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The fruit that saves your muscles — and more
High in fiber and vitamin C, apples have long been associated with good health. And as we continue to learn more about the apple’s bountiful benefits, the phrase, “an apple a day keeps the doctor away,” becomes more and more believable.
Many individuals will often peel their apples before eating them, discarding a part of the fruit that has been known to be rich in nutrients. Now, researchers at the University of Iowa have discovered one more reason why consumers should opt to keep their apples intact: The skin apparently contains a compound that may stave off muscle loss.
“Many of us know from our own experiences that muscle weakness and atrophy are big problems as we become older,” said Dr. Christopher Adams, a professor of internal medicine at the University of Iowa, said in a press release. “These problems have a major impact on our quality of life and health.”
In research modelling using elderly mice, researchers found that rodents that ate food supplemented with ursolic acid — a component of apple peels — had a 10 percent increase in muscle mass and a 30 percent increase in muscle strength — the equivalent of returning muscle ability to that of a young adult.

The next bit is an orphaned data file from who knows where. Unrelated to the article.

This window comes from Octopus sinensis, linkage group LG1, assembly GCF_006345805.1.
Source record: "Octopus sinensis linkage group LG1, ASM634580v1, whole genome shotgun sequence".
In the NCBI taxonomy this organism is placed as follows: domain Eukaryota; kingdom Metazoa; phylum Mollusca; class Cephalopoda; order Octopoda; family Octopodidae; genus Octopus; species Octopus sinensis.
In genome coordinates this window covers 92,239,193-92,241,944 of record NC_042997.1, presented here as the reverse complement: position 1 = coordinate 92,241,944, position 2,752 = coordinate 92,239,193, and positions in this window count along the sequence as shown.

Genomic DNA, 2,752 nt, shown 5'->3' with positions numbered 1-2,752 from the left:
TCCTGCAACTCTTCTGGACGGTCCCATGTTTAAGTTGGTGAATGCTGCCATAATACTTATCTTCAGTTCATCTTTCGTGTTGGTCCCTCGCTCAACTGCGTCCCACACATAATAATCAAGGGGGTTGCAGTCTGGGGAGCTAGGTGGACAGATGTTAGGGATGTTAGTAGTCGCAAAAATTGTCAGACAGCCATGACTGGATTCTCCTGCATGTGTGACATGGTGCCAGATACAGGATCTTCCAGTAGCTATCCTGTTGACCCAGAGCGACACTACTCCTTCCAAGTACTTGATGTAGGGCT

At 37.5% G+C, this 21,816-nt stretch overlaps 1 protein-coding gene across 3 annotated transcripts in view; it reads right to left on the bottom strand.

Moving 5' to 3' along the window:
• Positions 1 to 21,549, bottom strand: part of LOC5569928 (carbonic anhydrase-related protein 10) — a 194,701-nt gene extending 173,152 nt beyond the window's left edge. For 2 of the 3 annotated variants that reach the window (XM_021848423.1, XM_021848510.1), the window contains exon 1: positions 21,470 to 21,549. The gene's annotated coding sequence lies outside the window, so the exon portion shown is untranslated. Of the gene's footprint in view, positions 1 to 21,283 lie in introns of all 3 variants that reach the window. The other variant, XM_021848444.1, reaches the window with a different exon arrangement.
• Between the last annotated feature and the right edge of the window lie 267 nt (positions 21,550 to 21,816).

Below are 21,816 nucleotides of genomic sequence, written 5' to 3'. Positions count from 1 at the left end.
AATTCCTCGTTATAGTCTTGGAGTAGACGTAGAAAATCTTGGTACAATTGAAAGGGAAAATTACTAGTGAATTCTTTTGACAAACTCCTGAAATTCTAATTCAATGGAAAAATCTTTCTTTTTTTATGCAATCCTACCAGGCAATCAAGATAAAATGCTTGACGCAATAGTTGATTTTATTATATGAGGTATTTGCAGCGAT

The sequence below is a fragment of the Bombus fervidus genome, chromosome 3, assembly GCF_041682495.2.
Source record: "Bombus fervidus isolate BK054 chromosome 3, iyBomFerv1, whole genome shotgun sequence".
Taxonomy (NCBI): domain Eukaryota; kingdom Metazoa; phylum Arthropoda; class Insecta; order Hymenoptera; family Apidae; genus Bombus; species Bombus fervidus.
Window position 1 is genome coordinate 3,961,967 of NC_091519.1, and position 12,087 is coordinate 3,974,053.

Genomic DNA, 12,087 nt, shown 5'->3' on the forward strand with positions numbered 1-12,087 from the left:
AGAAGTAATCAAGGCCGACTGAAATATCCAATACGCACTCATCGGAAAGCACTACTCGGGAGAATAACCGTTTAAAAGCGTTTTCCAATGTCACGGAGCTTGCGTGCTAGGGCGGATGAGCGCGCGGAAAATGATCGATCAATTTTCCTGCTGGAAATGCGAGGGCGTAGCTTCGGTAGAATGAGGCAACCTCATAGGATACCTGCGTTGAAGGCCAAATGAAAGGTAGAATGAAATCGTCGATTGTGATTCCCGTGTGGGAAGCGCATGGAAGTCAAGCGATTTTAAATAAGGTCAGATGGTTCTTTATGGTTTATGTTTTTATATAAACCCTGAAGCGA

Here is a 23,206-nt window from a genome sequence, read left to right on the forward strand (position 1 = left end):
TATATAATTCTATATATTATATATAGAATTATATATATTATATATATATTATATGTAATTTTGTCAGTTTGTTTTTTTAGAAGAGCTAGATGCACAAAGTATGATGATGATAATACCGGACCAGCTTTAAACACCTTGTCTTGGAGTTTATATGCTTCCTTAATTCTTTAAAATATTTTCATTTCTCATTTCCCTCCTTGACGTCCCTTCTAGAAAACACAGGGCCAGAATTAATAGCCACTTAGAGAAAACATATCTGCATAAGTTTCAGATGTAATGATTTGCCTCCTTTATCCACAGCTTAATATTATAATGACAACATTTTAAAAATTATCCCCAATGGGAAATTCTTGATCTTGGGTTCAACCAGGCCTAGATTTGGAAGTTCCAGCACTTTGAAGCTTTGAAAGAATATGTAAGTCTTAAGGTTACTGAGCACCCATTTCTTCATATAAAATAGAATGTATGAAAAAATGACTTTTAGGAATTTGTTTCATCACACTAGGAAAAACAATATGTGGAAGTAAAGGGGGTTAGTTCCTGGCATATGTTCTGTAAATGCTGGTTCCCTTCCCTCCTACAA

The team of scientists plans to see if these muscle-boosting compounds can be added to foods, supplements or drugs. But there’s no reason for you to wait on that to start beefing up your muscles. Besides, a couple of apples a day could definitely do you some good in many ways, including:
- Reducing risk for breast cancer.
- Slowing aging.
- Helping with weight loss.
Just remember to leave on the peel, chew it well — and only eat organic apples if at all possible. Non-organic apples top the list of the Environmental Working Groups list of “dirty foods” because they absorb a lot of pesticides during growth. You don’t want pesticides negating all those great health benefits.